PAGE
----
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Owner of Richmond’s first British store passes away at 87

Mary Carter was remembered as a lady with a “magnetic personality.”
Mary Carter
Mary Carter was the owner of Mary's British Home store, which first opened in Richmond in 1979.

Many were shocked to hear that the owner of Richmond’s first British store passed away on the weekend.

Mary Carter, 87, had owned Mary’s British Home store which was based in Richmond and Steveston for more than 35 years before it moved to Langley in 2017.

Carter’s store carried the quintessential British sweets and pies and was known as the pioneer of imported British goods and delicacies in Richmond.

Sadly, Carter passed away on Saturday, July 30 due to cancer and old age, according to Bernie Blake, a friend of Carter’s.

“People loved Mary. She loved music and was very social and had quite a magnetic personality. She had this very quirky British sense of humour and spoke her mind, a very admirable lady too,” aid Blake, who worked with Carter at the store in Steveston and in Langley.

“She was an active and real community person. She always knew what was going on, and she certainly was somebody that made a huge difference in everyone’s lives.

“Mary was definitely one of those people when you meet her, you always wanted to go back and have another chat. You could talk to her forever.”

Carter moved from Birmingham, England to the U.S. in 1962, where she spent 10 years with one of her sisters. They then moved to Surrey to meet up with their older sister and mother.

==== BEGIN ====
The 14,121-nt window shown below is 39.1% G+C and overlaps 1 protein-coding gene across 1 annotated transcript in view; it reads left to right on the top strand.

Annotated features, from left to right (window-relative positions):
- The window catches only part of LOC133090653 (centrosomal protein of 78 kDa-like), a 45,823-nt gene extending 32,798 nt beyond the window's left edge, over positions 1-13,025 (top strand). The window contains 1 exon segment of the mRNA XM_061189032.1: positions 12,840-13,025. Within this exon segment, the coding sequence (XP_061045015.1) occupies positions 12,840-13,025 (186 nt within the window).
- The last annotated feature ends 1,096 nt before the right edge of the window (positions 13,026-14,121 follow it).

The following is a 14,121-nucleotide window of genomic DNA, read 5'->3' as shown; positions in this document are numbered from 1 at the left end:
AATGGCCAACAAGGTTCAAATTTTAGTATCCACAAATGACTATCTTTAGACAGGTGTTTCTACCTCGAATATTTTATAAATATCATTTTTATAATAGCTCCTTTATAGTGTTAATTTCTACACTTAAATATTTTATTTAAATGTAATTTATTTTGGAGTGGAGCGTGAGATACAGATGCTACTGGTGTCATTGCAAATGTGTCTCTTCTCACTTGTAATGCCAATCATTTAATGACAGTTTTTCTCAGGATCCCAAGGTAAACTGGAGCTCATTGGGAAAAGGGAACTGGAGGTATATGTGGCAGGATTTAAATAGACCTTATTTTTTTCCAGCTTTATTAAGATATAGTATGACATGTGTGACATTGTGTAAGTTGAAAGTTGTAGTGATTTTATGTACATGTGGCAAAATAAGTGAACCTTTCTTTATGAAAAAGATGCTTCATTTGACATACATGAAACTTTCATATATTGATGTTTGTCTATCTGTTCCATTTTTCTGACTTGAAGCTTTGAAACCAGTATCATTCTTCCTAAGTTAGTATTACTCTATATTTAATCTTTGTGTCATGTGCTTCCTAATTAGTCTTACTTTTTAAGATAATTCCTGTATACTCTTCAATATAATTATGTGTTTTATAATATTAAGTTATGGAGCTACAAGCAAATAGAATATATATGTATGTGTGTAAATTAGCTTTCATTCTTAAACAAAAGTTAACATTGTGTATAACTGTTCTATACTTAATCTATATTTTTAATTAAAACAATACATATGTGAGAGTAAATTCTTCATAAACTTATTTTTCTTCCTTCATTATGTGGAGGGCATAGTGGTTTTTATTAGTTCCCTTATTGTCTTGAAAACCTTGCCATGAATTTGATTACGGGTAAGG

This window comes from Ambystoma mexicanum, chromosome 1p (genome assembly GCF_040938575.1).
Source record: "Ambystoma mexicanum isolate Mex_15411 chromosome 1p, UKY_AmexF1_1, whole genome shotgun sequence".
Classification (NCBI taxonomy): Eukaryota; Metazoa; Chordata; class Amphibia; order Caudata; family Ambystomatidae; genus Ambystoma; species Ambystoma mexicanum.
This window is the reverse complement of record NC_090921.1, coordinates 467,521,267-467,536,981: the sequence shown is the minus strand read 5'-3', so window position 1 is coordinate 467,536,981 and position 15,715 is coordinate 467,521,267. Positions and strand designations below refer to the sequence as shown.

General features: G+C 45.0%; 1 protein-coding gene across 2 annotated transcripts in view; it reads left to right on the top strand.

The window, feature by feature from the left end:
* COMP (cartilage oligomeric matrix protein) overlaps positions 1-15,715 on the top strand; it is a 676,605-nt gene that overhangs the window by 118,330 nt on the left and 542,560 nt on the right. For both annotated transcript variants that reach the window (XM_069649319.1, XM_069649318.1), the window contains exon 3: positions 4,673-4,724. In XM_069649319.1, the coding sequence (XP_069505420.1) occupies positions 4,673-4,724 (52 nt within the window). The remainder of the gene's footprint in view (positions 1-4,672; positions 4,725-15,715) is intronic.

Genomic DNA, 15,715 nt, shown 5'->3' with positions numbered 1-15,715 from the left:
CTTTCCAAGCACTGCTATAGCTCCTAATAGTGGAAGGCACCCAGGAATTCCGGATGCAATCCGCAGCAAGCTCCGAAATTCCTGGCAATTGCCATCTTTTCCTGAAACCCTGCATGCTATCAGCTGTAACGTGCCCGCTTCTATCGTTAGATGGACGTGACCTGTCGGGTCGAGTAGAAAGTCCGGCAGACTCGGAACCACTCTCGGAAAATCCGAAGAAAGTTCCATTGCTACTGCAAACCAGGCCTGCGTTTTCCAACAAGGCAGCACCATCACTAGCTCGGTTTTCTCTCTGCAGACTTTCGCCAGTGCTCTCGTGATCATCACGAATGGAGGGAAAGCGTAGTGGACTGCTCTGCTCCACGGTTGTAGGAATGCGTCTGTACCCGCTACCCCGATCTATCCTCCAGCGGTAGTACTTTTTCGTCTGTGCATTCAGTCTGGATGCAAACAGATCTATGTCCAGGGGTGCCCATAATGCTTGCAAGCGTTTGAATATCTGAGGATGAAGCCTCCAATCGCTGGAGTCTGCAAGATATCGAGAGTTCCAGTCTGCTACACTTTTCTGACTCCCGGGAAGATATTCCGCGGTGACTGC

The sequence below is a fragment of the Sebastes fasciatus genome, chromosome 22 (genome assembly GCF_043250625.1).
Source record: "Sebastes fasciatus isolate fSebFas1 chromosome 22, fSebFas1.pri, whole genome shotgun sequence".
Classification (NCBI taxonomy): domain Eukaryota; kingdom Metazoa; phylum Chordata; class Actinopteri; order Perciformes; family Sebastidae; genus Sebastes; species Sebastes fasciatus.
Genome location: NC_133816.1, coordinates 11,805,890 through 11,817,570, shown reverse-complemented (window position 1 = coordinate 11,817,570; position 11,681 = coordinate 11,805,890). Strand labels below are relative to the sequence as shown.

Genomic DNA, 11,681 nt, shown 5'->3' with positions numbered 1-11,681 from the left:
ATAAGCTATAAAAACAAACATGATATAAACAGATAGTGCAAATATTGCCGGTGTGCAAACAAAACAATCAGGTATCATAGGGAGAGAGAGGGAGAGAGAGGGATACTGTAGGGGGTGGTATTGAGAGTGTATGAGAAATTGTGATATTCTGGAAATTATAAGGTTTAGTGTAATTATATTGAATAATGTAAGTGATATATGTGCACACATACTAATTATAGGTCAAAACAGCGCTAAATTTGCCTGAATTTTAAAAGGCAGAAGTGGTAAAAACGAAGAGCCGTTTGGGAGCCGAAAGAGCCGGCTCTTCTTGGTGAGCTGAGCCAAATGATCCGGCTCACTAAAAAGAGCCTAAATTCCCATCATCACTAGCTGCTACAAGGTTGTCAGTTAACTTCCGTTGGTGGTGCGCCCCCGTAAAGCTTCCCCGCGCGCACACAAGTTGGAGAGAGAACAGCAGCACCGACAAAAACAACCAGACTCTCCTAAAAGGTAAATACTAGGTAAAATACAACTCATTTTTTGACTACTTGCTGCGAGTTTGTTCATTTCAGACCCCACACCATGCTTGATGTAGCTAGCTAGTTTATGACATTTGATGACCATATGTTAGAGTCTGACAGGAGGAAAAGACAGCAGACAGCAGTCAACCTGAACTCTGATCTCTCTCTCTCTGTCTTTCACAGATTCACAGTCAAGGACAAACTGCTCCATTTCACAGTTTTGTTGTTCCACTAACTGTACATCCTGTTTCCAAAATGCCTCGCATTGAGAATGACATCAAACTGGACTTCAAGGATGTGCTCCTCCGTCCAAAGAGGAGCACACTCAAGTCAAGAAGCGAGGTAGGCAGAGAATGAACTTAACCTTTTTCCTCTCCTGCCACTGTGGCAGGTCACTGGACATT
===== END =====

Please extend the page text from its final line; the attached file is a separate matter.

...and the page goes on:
In 1979, Carter set up the first Mary’s British Home at Richmond Square, a strip mall on No. 3 Road before Richmond Centre was built. When the area was under re-development, the store moved to a backstreet in Steveston before it took over a more permanent spot on the southwest corner of No. 1 Road and Moncton Street.

Another 10 years went by and Carter’s store was shuffled to a spot on Chatham Street due to re-development once again.

But it didn’t seem to matter where Carter and her store were, customers would travel the distance to visit.

Blake told the Richmond News people from Kelowna and Edmonton would make a trip to the store when they were in the city just to “say hi and catch up with Mary.”

“People would come and pay Mary a visit just to reminisce about the past and even introduce their family members to her,” said Blake.

Lenny Entwistle, owner of Steveston’s Best of British, described Carter as a “funny lady and one of the hardest workers” she has ever known.

Carter, she added, would always commute an hour from Langley with a “car full of stuff” to Steveston just to open shop.

“She was quite the character and was well-loved in the village and she will be sadly missed, that is for sure,” said Entwistle.

The late British store owner often served homemade scones with British tea, a tradition both Blake and Entwistle shared with Carter in the past.

“Back in the days, she served a cup of tea with scones and clotted cream, and the tea pot had, like, a knitted tea cover on too,” said Entwistle.

“I learned a lot from Mary and our store wouldn’t be where we are today without her, her teachings and previous staff.”

A public memorial will be held later this month with final details to be finalized this Saturday.